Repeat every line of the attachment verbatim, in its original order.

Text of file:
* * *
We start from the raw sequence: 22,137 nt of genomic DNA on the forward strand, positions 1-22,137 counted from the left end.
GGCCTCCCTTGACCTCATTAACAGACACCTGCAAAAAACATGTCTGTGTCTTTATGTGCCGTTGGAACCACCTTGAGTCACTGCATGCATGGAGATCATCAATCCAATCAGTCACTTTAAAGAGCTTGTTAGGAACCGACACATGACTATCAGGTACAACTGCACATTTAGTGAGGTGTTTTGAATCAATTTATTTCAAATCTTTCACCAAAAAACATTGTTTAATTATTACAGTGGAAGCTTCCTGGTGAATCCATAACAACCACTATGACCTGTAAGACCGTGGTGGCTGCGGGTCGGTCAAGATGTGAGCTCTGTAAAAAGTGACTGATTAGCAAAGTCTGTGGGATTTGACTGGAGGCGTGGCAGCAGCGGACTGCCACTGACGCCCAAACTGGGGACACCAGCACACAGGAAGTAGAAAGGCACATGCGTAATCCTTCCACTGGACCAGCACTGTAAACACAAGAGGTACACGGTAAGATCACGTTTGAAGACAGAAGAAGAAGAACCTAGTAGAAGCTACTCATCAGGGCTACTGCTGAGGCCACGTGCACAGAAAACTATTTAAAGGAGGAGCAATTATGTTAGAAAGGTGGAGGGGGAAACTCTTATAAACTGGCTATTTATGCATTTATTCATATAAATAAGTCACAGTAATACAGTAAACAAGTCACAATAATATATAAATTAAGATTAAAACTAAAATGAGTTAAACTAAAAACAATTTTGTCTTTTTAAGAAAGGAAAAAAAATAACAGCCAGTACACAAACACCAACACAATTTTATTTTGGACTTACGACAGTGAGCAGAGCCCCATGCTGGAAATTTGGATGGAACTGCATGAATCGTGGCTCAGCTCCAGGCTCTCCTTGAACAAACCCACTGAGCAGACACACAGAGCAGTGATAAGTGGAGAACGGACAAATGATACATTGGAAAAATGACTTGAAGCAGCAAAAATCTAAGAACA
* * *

We start from the raw sequence: 22,137 nt of genomic DNA on the forward strand, positions 1-22,137 counted from the left end.
GGCCTCCCTTGACCTCATTAACAGACACCTGCAAAAAACATGTCTGTGTCTTTATGTGCCGTTGGAACCACCTTGAGTCACTGCATGCATGGAGATCATCAATCCAATCAGTCACTTTAAAGAGCTTGTTAGGAACCGACACATGACTATCAGGTACAACTGCACATTTAGTGAGGTGTTTTGAATCAATTTATTTCAAATCTTTCACCAAAAAACATTGTTTAATTATTACAGTGGAAGCTTCCTGGTGAATCCATAACAACCACTATGACCTGTAAGACCGTGGTGGCTGCGGGTCGGTCAAGATGTGAGCTCTGTAAAAAGTGACTGATTAGCAAAGTCTGTGGGATTTGACTGGAGGCGTGGCAGCAGCGGACTGCCACTGACGCCCAAACTGGGGACACCAGCACACAGGAAGTAGAAAGGCACATGCGTAATCCTTCCACTGGACCAGCACTGTAAACACAAGAGGTACACGGTAAGATCACGTTTGAAGACAGAAGAAGAAGAACCTAGTAGAAGCTACTCATCAGGGCTACTGCTGAGGCCACGTGCACAGAAAACTATTTAAAGGAGGAGCAATTATGTTAGAAAGGTGGAGGGGGAAACTCTTATAAACTGGCTATTTATGCATTTATTCATATAAATAAGTCACAGTAATACAGTAAACAAGTCACAATAATATATAAATTAAGATTAAAACTAAAATGAGTTAAACTAAAAACAATTTTGTCTTTTTAAGAAAGGAAAAAAAATAACAGCCAGTACACAAACACCAACACAATTTTATTTTGGACTTACGACAGTGAGCAGAGCCCCATGCTGGAAATTTGGATGGAACTGCATGAATCGTGGCTCAGCTCCAGGCTCTCCTTGAACAAACCCACTGAGCAGACACACAGAGCAGTGATAAGTGGAGAACGGACAAATGATACATTGGAAAAATGACTTGAAGCAGCAAAAATCTAAGAACA